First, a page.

Migratory waterbirds travel vast distances during their annual migration cycles, following ‘flyways’ that connect breeding sites and other important areas. They are a wonder of nature and a globally important biodiversity resource. But human activity is threatening their existence by destroying vulnerable wetland habitats across Africa and Eurasia.
Migratory waterbirds – such as waders, terns and geese - need an unbroken chain of wetlands to complete their annual life-cycles. These same wetlands benefit people by providing clean water and opportunities for fishing, agriculture, recreation and tourism.
Reversing the deterioration of waterbird habitats is a huge challenge. The geographical scale of the problem is immense, with some species migrating more than 10,000km biannually along established and predictable routes. Addressing the problem therefore requires coordinated, international action to deliver results at sites in many countries.
The Wings Over Wetlands (WOW) Project
To overcome these considerable hurdles a group of international and non-governmental organizations led by Wetlands International and BirdLife International launched the Wings Over Wetlands Project (WOW) – the largest international wetland and waterbird conservation initiative in the African-Eurasian region.
In recent years, the “flyway approach” that forms the core of the WOW project has become a key factor in international initiatives supporting the conservation of migratory birds and the critical network of wetland habitats these species need to survive.
As such, many see this project as an important first step in furthering the experience on multi-country and multi-stakeholder projects focusing on the entire migratory range of multiple species, and an initiative that can serve as a template for future endeavours.
The WOW project is funded by The Global Environment Facility (GEF), the Government of the Federal Republic of Germany, the African-Eurasian Migratory Waterbird Agreement (AEWA) and a wide range of other donors.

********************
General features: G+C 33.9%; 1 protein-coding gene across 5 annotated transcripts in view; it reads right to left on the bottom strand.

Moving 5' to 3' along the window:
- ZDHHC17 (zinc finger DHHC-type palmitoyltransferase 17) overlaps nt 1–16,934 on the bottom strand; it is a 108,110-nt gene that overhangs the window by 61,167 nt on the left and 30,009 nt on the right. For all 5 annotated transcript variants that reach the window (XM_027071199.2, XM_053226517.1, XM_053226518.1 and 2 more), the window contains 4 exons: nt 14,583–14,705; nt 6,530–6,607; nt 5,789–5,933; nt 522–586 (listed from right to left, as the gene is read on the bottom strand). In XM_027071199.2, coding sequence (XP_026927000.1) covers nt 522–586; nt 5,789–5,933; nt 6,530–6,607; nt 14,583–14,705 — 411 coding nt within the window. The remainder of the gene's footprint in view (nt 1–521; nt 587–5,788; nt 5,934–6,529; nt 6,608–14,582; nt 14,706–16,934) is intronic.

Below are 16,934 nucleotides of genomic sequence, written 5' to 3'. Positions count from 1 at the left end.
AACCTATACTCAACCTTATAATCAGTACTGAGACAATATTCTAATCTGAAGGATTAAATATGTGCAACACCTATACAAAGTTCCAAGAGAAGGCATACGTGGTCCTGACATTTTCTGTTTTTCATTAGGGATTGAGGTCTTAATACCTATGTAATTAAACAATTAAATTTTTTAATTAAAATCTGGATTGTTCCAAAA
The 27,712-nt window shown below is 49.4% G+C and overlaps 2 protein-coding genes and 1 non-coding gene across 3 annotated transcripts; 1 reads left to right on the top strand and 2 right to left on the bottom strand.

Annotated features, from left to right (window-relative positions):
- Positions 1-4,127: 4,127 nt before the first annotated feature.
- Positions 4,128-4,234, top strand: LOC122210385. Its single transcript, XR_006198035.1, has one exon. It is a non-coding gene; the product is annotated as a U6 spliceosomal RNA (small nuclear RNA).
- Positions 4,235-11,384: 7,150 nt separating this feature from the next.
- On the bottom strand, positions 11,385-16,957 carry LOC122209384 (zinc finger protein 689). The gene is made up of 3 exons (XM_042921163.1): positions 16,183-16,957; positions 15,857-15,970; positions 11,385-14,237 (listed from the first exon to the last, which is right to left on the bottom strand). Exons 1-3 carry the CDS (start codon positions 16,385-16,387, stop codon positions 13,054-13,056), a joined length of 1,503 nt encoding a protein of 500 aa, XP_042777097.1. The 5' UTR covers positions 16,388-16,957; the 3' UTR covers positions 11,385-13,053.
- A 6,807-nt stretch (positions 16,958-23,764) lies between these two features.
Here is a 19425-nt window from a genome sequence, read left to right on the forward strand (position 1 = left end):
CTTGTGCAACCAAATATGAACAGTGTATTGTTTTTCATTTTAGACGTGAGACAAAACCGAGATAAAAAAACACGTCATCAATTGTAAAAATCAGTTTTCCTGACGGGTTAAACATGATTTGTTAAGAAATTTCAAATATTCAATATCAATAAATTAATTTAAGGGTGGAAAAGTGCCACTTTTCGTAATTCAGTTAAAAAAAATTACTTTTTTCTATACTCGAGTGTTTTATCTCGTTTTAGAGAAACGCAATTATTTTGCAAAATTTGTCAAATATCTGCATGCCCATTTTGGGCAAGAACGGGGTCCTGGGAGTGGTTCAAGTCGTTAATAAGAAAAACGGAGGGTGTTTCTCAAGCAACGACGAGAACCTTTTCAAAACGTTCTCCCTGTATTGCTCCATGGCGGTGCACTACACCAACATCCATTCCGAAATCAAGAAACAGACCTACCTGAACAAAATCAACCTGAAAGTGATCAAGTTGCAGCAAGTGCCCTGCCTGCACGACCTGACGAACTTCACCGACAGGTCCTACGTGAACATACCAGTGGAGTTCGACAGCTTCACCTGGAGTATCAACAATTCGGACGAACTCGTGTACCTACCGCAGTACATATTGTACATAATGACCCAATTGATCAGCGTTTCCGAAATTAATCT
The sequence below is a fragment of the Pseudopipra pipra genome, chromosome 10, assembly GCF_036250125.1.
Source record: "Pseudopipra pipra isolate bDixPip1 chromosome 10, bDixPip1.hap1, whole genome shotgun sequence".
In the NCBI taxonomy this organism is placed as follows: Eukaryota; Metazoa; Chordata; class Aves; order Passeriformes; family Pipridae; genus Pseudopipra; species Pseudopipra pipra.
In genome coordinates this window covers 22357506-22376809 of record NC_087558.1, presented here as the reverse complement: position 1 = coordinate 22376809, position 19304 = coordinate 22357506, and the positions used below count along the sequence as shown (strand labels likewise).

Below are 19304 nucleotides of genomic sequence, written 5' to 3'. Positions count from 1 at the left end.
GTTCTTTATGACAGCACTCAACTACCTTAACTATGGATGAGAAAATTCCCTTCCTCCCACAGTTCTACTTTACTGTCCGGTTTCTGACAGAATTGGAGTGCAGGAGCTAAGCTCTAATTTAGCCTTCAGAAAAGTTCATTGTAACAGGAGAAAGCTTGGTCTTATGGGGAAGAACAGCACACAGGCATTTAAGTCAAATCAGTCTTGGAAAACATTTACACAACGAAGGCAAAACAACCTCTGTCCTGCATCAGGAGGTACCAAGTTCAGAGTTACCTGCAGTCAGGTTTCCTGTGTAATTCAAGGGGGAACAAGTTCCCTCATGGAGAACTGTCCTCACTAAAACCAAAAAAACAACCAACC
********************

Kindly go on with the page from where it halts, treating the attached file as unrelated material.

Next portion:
The area covered by the project spans four continents: all of Africa, all of Europe, south-west Asia (including the Middle East and Central Asian States), Greenland and the Canadian Archipelago.
Its overarching goal is to maintain the favourable conservation status of over 250 wetland-dependent species across their entire migratory range. It achieves this by strengthening the capacity of those responsible for planning and managing the conservation of migratory waterbirds and the critical sites along their flyways.
Demonstration projects under way in twelve countries (Estonia, Gambia, Hungary, Lithuania, Mauritania, Niger, Nigeria, Senegal, South Africa, Tanzania, Turkey and Yemen) are providing lessons learned and leading practices.
UNOPS project management
UNEP is implementing the project and UNOPS is providing financial and administrative support as the executing agency. This includes administering all GEF funds, employing all Project Coordination Unit staff and contracting local executing agencies to enable local project centres and demonstration projects to carry out GEF-funded activities. It also involves managing all GEF-funded project activities and reporting regularly to the Project Coordination Unit, the Steering Committee and UNEP on the project’s financial and administrative status.
The project has made significant strides forward in its three work areas:
A stronger basis for conservation activities and decision-making resulting from a comprehensive, flyway-scale, network planning and management tool. The Critical Site Network (CSN) Tool is an innovative website to support international conservation efforts for migratory waterbirds. Available online at www.wingsoverwetlands.org/csntool, it will not only significantly help conservation efforts, but also facilitate national implementation of international environment agreements, such as the African-Eurasian Waterbird Agreement and the Ramsar Convention on Wetlands. The CSN Tool has been jointly developed by Wetlands International, BirdLife International and the UNEP World Conservation Monitoring Centre.
Stronger decision-making and technical capacity for wetland management and migratory waterbird conservation. A ’Flyway Training Kit’ has was developed and launched in May 2010. It is designed to provide a flexible platform for developing capacity to plan, implement, monitor and engage in effective flyway-scale conservation of migratory waterbirds and wetland habitats in Africa and Eurasia. Content within the Flyway Training Kit can be mix-and-matched and tailored to individual needs and priorities.
Enhanced availability and exchange of information on management of waterbirds and wetlands along the flyway. Activities are progressing well in all demonstration projects and in all four of the project’s sub-regions. The project has a dedicated website -www.wingsoverwetlands.org/csntool - and information and project news is being shared periodically to a growing network through electronic newsletters and other publications.
As of December 2009 the project's financial delivery was well on track with well more than $5.5m in Global Environmental Facility (GEF) funds disbursed through agreements with 17 sub-contractors. Cumulative project disbursement (including co-financing) stands at $10.5m.